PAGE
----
For this 3D Sculptor and SOLIDWORKS tutorial. I used xShape from the 3D Sculptor role on the 3D Experience Platform to create some realistic pieces of fruit. For the purpose of the tutorial I only demonstrate modelling the apple and banana. The tutorial is fast pace so feel free to pause as you go along. The modelling type in xShape is very freeform so your models will be slightly different, especially as there are no reference images used for the modelling. The finished xShape models are exported as STEP files for SOLIDWORKS, where I could add appearances and decals. The finished fruit is added to a premade assembly which is available to download here along with the decals needed for the apple and banana model.
Starting with the apple, to begin modelling you need to choose a subdivision surface shape, this decision when modelling can make a model easier to create as these shapes acts as a base for all your modelling. So, for the apple, I used the globe. You have the option once the shape is dropped to add more control loops to the shape but it is best to keep your shape simple to begin with and add more control loops as you go along. You can copy how I model my apple in the tutorial or use reference pictures or an actual apple yourself to model from. The great thing about 3D Sculptor is the ability to create irregular organic shapes quickly which was ideal creating these fruit shapes. During the tutorial I demonstrate a range of modelling features such as, symmetry, insert loops, subdivide faces, fill edges and delete faces/loops.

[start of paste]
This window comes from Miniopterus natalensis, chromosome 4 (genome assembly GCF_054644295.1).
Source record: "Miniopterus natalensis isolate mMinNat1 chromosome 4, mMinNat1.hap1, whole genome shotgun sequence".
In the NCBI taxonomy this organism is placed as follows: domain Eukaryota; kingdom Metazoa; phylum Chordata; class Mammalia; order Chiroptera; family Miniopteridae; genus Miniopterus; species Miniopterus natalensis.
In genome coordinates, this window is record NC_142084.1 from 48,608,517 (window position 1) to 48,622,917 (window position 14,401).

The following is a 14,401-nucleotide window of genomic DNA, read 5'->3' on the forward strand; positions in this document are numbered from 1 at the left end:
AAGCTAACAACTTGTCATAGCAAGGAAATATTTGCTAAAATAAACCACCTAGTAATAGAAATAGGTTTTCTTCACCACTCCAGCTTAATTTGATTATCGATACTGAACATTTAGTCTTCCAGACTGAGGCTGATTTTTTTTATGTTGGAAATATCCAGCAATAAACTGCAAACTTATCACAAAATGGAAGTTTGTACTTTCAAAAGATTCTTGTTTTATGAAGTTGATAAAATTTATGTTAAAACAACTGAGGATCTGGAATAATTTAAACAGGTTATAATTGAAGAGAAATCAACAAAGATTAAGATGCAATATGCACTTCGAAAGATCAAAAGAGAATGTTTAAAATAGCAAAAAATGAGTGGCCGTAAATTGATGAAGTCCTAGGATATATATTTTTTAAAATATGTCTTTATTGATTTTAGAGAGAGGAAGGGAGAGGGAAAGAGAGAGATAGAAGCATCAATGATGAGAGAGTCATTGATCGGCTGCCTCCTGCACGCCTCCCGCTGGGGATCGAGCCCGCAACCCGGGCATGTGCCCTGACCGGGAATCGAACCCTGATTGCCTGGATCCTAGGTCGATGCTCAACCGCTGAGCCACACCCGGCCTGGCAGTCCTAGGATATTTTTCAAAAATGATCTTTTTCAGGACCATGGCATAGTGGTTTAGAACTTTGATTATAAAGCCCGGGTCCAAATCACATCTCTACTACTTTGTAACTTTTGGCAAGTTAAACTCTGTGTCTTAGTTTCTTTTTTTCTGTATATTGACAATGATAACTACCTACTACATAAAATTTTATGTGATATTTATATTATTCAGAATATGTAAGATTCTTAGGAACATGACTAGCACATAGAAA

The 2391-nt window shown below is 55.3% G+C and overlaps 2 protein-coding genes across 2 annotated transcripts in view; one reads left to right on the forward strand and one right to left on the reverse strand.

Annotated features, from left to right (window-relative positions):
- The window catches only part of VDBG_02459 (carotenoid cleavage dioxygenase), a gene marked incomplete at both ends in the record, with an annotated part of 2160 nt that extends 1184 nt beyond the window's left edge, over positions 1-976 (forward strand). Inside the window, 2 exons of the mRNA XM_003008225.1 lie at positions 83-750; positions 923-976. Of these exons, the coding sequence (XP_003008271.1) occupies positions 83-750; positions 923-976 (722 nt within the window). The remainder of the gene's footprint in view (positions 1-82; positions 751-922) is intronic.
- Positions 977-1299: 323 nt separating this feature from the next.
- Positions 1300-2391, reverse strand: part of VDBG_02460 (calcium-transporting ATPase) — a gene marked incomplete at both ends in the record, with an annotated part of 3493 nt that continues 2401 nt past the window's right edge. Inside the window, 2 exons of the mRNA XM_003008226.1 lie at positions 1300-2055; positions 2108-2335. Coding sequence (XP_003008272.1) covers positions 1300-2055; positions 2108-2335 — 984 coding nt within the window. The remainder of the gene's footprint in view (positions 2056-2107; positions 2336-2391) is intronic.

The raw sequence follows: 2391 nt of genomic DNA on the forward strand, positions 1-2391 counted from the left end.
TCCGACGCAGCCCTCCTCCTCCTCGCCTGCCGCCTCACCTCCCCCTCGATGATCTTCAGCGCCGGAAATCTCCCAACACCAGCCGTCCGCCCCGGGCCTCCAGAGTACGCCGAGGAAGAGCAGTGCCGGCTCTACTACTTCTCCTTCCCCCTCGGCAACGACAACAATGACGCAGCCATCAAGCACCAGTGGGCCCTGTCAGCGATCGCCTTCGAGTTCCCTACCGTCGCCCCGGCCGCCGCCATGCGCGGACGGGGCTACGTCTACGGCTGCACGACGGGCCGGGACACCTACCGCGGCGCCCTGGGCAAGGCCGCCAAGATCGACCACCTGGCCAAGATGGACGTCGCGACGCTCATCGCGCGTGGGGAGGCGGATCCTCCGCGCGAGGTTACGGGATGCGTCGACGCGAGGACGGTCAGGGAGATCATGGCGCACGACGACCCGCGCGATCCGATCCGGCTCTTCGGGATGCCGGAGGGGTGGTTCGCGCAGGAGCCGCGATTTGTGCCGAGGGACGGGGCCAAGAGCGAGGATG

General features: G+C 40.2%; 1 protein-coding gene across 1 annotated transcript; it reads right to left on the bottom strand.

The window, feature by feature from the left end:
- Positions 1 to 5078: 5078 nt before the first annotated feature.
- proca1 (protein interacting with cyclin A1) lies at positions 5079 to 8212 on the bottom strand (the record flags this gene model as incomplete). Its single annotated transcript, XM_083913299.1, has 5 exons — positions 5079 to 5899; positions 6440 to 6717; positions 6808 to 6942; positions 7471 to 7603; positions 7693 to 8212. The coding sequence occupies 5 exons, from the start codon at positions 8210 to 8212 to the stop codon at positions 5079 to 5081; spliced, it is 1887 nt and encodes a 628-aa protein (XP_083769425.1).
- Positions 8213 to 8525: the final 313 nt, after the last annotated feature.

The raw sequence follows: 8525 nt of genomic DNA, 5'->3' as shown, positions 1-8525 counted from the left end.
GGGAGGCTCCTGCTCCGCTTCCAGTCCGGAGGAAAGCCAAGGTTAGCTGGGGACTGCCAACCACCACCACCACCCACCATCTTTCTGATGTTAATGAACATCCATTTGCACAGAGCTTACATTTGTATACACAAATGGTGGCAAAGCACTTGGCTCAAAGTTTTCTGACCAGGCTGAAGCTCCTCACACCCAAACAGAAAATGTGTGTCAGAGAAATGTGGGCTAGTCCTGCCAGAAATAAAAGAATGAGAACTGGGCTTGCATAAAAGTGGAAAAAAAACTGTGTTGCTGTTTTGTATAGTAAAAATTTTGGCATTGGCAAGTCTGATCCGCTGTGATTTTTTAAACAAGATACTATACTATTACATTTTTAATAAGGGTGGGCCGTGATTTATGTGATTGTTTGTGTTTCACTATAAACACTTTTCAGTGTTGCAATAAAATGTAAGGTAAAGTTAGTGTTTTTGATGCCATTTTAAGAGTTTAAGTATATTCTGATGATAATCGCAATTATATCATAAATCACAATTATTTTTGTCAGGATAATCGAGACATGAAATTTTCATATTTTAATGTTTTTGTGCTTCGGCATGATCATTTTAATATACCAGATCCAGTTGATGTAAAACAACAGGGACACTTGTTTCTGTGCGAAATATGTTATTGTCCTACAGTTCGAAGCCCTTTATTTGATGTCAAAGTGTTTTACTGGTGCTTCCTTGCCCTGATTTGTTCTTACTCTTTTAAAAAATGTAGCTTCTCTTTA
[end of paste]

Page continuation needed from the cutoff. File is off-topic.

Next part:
Once I have both fruit pieces modelled and exported from xShape, I could open up Solidworks and open the apple step file. Because the model in xShape is a knit surface, it imports into SOLIDWORKS as a Solid Body. To make the part easier to work with, I had to rotate it with move/copy bodies to be upright then save the part as a part file. When you open up the fruit crate assembly from the Fruit Crate Files, you will see the other 3 pieces of fruit already in place which were also created and exported with 3D Sculptor. Those fruit pieces needed to be scaled for the crate and had decals and appearances added to them within SOLIDWORKS. When you insert your apple component, you may find the scale is all wrong. If that is the case, drag the apple to where it will be placed so that when you do rescale it you get a better idea of how big it needs to be. You may try different scale options until you’re happy with the look. We don’t need to be too precise for this as its just fruit.
I also used Solidworks to add the apple decal to the part. Selecting the apple decal I used projection mapping from the top view of the apple. Resize it to 60mm here and ensure it covers the whole apple. You may need to drag the decal window like this to cover the apple completely, you may even need the decal to be larger depending on your apple size. The unfinished mahogany wood appearance was applied to the apple stem to give a realistic finish. The finished assembly was rendered with SOLIDWORKS Visualize.